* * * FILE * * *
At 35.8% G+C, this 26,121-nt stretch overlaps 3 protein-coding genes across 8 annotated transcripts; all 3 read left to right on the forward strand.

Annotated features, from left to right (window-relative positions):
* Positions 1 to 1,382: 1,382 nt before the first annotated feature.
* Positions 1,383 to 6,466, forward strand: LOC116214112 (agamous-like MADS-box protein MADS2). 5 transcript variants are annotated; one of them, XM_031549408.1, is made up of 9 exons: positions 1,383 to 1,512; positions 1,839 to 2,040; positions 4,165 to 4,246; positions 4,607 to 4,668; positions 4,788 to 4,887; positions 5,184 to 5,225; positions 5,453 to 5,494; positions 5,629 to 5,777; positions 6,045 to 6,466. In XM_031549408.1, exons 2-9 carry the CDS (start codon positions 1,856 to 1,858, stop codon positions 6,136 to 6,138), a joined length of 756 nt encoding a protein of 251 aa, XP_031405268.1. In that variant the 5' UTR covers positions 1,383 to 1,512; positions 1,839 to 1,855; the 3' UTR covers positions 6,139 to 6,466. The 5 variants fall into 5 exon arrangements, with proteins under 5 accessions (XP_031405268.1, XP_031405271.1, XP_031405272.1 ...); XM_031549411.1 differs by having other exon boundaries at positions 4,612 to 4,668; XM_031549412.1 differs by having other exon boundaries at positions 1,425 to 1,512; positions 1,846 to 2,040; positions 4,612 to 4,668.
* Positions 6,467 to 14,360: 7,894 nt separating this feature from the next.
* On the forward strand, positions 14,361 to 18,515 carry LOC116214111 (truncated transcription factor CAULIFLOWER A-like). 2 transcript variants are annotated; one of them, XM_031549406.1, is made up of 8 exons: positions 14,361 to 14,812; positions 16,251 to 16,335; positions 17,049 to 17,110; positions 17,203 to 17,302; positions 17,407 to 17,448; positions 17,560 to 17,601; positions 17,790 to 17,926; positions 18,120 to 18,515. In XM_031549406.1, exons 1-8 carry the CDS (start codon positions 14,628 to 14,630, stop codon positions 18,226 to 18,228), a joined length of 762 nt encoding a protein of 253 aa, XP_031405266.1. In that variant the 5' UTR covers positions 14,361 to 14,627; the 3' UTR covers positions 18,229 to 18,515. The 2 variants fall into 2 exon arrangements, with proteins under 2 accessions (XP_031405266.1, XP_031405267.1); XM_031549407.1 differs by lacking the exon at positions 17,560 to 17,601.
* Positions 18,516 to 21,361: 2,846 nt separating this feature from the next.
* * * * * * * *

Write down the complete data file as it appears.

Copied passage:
At 35.8% G+C, this 26,121-nt stretch overlaps 3 protein-coding genes across 8 annotated transcripts; all 3 read left to right on the forward strand.

Annotated features, from left to right (window-relative positions):
* Positions 1 to 1,382: 1,382 nt before the first annotated feature.
* Positions 1,383 to 6,466, forward strand: LOC116214112 (agamous-like MADS-box protein MADS2). 5 transcript variants are annotated; one of them, XM_031549408.1, is made up of 9 exons: positions 1,383 to 1,512; positions 1,839 to 2,040; positions 4,165 to 4,246; positions 4,607 to 4,668; positions 4,788 to 4,887; positions 5,184 to 5,225; positions 5,453 to 5,494; positions 5,629 to 5,777; positions 6,045 to 6,466. In XM_031549408.1, exons 2-9 carry the CDS (start codon positions 1,856 to 1,858, stop codon positions 6,136 to 6,138), a joined length of 756 nt encoding a protein of 251 aa, XP_031405268.1. In that variant the 5' UTR covers positions 1,383 to 1,512; positions 1,839 to 1,855; the 3' UTR covers positions 6,139 to 6,466. The 5 variants fall into 5 exon arrangements, with proteins under 5 accessions (XP_031405268.1, XP_031405271.1, XP_031405272.1 ...); XM_031549411.1 differs by having other exon boundaries at positions 4,612 to 4,668; XM_031549412.1 differs by having other exon boundaries at positions 1,425 to 1,512; positions 1,846 to 2,040; positions 4,612 to 4,668.
* Positions 6,467 to 14,360: 7,894 nt separating this feature from the next.
* On the forward strand, positions 14,361 to 18,515 carry LOC116214111 (truncated transcription factor CAULIFLOWER A-like). 2 transcript variants are annotated; one of them, XM_031549406.1, is made up of 8 exons: positions 14,361 to 14,812; positions 16,251 to 16,335; positions 17,049 to 17,110; positions 17,203 to 17,302; positions 17,407 to 17,448; positions 17,560 to 17,601; positions 17,790 to 17,926; positions 18,120 to 18,515. In XM_031549406.1, exons 1-8 carry the CDS (start codon positions 14,628 to 14,630, stop codon positions 18,226 to 18,228), a joined length of 762 nt encoding a protein of 253 aa, XP_031405266.1. In that variant the 5' UTR covers positions 14,361 to 14,627; the 3' UTR covers positions 18,229 to 18,515. The 2 variants fall into 2 exon arrangements, with proteins under 2 accessions (XP_031405266.1, XP_031405267.1); XM_031549407.1 differs by lacking the exon at positions 17,560 to 17,601.
* Positions 18,516 to 21,361: 2,846 nt separating this feature from the next.